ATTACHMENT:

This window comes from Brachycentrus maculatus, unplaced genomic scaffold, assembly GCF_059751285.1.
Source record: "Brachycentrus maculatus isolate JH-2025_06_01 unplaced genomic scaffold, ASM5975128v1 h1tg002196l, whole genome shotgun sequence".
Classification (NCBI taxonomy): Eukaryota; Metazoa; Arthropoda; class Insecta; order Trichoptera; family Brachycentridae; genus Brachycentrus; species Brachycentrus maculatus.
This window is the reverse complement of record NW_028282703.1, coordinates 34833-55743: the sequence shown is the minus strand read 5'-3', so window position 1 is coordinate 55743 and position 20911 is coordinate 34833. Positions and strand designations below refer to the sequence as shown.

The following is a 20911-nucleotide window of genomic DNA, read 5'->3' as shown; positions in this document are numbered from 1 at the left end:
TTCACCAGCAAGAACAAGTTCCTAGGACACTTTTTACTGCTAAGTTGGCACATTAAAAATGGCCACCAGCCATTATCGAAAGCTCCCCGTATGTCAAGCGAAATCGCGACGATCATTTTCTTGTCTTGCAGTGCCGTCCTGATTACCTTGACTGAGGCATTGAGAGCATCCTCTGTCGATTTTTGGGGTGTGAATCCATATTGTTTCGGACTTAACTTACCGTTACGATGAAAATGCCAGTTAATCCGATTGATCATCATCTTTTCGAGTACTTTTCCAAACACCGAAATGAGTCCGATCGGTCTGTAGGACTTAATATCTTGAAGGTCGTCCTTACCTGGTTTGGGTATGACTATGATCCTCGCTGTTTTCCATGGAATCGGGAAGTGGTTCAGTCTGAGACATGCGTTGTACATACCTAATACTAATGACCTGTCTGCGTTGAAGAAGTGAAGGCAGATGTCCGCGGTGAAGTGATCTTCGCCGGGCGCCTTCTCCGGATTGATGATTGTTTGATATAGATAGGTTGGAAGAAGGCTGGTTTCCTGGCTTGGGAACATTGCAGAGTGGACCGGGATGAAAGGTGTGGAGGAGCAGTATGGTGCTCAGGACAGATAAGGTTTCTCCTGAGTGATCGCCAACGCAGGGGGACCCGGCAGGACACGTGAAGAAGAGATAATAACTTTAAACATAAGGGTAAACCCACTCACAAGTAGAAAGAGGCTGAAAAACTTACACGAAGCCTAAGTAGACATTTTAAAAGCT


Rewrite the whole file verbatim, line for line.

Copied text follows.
This window comes from Brachycentrus maculatus, unplaced genomic scaffold, assembly GCF_059751285.1.
Source record: "Brachycentrus maculatus isolate JH-2025_06_01 unplaced genomic scaffold, ASM5975128v1 h1tg002196l, whole genome shotgun sequence".
Classification (NCBI taxonomy): Eukaryota; Metazoa; Arthropoda; class Insecta; order Trichoptera; family Brachycentridae; genus Brachycentrus; species Brachycentrus maculatus.
This window is the reverse complement of record NW_028282703.1, coordinates 34833-55743: the sequence shown is the minus strand read 5'-3', so window position 1 is coordinate 55743 and position 20911 is coordinate 34833. Positions and strand designations below refer to the sequence as shown.

The following is a 20911-nucleotide window of genomic DNA, read 5'->3' as shown; positions in this document are numbered from 1 at the left end:
TTCACCAGCAAGAACAAGTTCCTAGGACACTTTTTACTGCTAAGTTGGCACATTAAAAATGGCCACCAGCCATTATCGAAAGCTCCCCGTATGTCAAGCGAAATCGCGACGATCATTTTCTTGTCTTGCAGTGCCGTCCTGATTACCTTGACTGAGGCATTGAGAGCATCCTCTGTCGATTTTTGGGGTGTGAATCCATATTGTTTCGGACTTAACTTACCGTTACGATGAAAATGCCAGTTAATCCGATTGATCATCATCTTTTCGAGTACTTTTCCAAACACCGAAATGAGTCCGATCGGTCTGTAGGACTTAATATCTTGAAGGTCGTCCTTACCTGGTTTGGGTATGACTATGATCCTCGCTGTTTTCCATGGAATCGGGAAGTGGTTCAGTCTGAGACATGCGTTGTACATACCTAATACTAATGACCTGTCTGCGTTGAAGAAGTGAAGGCAGATGTCCGCGGTGAAGTGATCTTCGCCGGGCGCCTTCTCCGGATTGATGATTGTTTGATATAGATAGGTTGGAAGAAGGCTGGTTTCCTGGCTTGGGAACATTGCAGAGTGGACCGGGATGAAAGGTGTGGAGGAGCAGTATGGTGCTCAGGACAGATAAGGTTTCTCCTGAGTGATCGCCAACGCAGGGGGACCCGGCAGGACACGTGAAGAAGAGATAATAACTTTAAACATAAGGGTAAACCCACTCACAAGTAGAAAGAGGCTGAAAAACTTACACGAAGCCTAAGTAGACATTTTAAAAGCT